And She Could Be Next, a two-part documentary series, chronicles the story of a defiant movement of Latinx women, including Los Angeles-based Maria Elena Durazo and El Paso-based Veronica Escobar, along with other women of color who are transforming American politics from the ground up.
Directed by Peabody Award-winner Grace Lee (American Revolutionary: The Evolution of Grace Lee Boggs) and Iranian documentary filmmaker Marjan Safinia (Seeds), And She Could Be Next makes its world premiere on PBS and at pov.org Monday, June 29th and Tuesday, June 30th at 9pm .
Filmed from 2018 through 2019, the miniseries follows forward-thinking candidates and organizers across the U.S., asking whether democracy itself can be preserved —and made stronger— by those most marginalized. The episode centers individuals at the heart of the movement behind the New American Majority, including: Stacey Abrams (Georgia), Bushra Amiwala (Skokie, IL), Maria Elena Durazo (Los Angeles, CA), Veronica Escobar (El Paso, TX), Lucy McBath (Atlanta, GA), Rashida Tlaib (Detroit, MI) and Nse Ufot, Executive Director of the New Georgia Project. The documentary also features an entirely women of color creative team. In addition to Lee, Safinia, producer Jyoti Sarda and executive producers like Ava DuVernay, And She Could Be Next credits contributing field directors: Yoruba Richen, Geeta Gandbhir, Amber Fares, Deborah Esquenazi, Ramona Emerson and Anayansi Prado.
“Episode One: Building The Movement” opens with the powerful reminder that “women of color have been the backbone of our communities forever.” An energetic montage of modern American civil rights movements–from women’s suffrage to Stonewall, Black Lives Matter to Standing Rock–brings us to the 2018 midterm elections where a new generation of women of color is ready to take the lead. The documentary goes behind-the-scenes at local rallies, war rooms and church basements, where candidates and organizers embark on the campaign trail. We also witness the unique challenges they face, from well-resourced incumbents to systemic barriers that disproportionately affect black, brown and immigrant communities. As we get to know these women, we see how they do not live “single issue lives” but are each a product of a larger movement–one that is coalition-based, intergenerational and interfaith.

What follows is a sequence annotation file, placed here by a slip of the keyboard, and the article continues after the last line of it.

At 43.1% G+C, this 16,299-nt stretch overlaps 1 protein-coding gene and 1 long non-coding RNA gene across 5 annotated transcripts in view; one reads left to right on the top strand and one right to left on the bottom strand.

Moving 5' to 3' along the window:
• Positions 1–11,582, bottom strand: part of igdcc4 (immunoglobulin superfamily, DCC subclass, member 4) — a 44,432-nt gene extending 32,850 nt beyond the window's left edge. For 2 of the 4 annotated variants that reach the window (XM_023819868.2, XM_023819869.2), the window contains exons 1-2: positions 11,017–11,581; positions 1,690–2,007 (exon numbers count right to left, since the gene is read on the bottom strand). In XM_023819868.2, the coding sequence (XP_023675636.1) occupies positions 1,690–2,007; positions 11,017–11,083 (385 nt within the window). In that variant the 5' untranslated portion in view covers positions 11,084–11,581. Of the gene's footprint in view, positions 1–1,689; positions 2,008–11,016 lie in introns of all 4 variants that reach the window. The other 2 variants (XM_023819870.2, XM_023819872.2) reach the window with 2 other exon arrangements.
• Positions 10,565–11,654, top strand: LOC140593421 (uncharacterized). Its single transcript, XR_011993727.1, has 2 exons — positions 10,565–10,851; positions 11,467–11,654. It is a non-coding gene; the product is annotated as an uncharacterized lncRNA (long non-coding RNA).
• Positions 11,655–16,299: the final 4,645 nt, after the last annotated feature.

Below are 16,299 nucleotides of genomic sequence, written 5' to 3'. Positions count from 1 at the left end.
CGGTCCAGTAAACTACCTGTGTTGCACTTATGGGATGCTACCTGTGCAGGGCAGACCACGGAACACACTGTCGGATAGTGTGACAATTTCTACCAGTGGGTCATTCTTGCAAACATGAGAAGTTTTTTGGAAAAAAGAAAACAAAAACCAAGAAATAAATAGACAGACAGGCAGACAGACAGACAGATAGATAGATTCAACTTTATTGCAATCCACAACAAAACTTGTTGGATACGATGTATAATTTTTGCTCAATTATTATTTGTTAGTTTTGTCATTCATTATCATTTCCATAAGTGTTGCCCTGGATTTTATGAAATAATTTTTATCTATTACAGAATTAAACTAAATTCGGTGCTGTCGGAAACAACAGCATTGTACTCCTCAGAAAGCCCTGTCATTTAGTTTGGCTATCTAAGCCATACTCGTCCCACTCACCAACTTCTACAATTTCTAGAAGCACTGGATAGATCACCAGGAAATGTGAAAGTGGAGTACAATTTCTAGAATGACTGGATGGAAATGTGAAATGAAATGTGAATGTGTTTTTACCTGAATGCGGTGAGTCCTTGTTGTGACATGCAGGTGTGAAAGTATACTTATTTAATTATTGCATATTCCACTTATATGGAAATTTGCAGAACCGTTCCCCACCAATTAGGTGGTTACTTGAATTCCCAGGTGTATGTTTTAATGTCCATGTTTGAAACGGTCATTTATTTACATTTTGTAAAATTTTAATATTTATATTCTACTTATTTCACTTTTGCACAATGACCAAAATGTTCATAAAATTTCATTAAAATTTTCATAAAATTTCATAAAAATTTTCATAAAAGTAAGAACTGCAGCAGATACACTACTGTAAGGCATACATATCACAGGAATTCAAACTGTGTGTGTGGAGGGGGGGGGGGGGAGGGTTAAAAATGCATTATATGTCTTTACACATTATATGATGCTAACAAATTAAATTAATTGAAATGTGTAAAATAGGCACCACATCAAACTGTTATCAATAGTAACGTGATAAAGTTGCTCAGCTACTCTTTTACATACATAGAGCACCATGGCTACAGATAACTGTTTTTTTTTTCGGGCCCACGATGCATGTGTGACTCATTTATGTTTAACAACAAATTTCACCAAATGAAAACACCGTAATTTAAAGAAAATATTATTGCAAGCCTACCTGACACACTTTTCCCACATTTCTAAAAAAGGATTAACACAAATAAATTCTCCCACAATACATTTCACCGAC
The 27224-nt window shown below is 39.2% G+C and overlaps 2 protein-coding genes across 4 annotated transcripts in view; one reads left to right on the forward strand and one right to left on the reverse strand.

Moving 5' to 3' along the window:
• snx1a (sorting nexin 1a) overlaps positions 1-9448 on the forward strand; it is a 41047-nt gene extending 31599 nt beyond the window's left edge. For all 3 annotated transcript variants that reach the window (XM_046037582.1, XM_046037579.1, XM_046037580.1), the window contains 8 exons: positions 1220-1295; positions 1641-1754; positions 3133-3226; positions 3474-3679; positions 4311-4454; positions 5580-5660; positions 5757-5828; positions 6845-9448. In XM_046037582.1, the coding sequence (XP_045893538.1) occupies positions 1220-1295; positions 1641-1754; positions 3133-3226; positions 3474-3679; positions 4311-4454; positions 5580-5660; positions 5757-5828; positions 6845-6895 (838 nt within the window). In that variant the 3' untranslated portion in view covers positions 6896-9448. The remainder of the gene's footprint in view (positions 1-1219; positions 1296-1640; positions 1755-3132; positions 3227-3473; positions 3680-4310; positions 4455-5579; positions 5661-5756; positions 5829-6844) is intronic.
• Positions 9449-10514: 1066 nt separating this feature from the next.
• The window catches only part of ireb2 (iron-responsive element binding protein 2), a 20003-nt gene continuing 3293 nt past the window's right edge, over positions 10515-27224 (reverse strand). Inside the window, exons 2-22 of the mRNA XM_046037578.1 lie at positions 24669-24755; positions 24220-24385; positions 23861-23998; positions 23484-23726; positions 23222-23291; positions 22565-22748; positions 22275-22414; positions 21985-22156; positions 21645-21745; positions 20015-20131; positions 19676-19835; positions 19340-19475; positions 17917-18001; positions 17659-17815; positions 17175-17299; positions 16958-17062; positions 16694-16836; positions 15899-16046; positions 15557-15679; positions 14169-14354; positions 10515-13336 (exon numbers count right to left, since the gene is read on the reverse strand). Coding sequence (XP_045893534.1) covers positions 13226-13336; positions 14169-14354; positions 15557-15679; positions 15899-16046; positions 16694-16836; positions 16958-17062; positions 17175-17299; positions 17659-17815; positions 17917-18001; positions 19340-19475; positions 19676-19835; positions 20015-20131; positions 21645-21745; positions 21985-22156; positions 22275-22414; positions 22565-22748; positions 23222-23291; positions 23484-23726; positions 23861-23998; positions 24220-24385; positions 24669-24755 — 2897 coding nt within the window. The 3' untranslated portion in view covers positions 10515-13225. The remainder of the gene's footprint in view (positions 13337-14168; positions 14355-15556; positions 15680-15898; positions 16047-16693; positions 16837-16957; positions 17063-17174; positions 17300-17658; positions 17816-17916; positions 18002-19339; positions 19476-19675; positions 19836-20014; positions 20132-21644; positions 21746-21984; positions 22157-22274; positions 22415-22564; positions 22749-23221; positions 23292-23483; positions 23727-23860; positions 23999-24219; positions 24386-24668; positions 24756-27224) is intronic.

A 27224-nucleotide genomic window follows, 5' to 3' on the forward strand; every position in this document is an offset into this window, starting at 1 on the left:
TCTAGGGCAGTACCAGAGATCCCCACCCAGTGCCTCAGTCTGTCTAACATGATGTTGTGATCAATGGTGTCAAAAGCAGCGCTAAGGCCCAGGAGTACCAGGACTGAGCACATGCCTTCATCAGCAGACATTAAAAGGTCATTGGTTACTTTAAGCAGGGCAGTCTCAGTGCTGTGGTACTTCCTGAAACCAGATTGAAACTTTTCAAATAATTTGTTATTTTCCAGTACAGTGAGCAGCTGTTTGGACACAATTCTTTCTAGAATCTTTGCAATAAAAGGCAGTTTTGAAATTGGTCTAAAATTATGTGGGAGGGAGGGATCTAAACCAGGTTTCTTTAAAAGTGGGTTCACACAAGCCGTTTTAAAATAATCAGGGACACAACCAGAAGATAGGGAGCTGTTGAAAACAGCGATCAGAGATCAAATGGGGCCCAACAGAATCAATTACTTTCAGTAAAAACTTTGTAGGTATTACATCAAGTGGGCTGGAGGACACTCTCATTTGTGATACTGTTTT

“Episode Two: Claiming Power” takes us to the weeks leading up to election day and focuses on how organizers combat voter suppression in their own communities. At the heart of the episode is a growing multi-ethnic coalition in Georgia, a state with a rich history of civil rights organizing and poised to be a “majority minority” state as early as 2025. In addition to the New Georgia Project, groups like Mijente and Asians for Abrams put boots on the ground to address language barriers, poll purges and “exact match” laws that impact thousands of voters across the state. As results roll in, there is celebration for some and disappointment for others–but for these community organizers, the work does not stop when the polls close. Through it all, these women present a collective vision of political power that is rooted in care, dignity and joy, and remind us that there is an organizer in all of us.
“We are excited to launch And She Could be Next during this moment in American politics, where questions of civic engagement, voter suppression, and the future of our representative democracy are coming to a head,” said Grace Lee, director/producer of And She Could Be Next. “By bringing this documentary to people across the country, we hope to add to the conversation during this election year.”
“And She Could Be Next unapologetically centers race and gender in our political discourse,” said Marjan Safinia, director/producer of And She Could Be Next. “We can’t have an astute conversation about America without this critical lens. So many audiences who feel unseen by our system, will see their power reflected in this project. We cannot underestimate the power of being seen.”
And She Could Be Next is part of PBS’ summer “Trailblazers” initiative celebrating the centennial of the women’s vote and illuminating the stories of modern women who continue to make their voices heard to bring about change. The docuseries is an official selection of the upcoming We Are One: A Global Film Festival.
“In this time, we need stories of hope and of communities coming together across this country to overcome adversity,” said Justine Nagan, one of the executive producers of POV. “During COVID-19, women of color have disproportionately served on the front lines of the crisis. And She Could Be Next reminds us of their power when they’re on the front lines of political and social change as well.”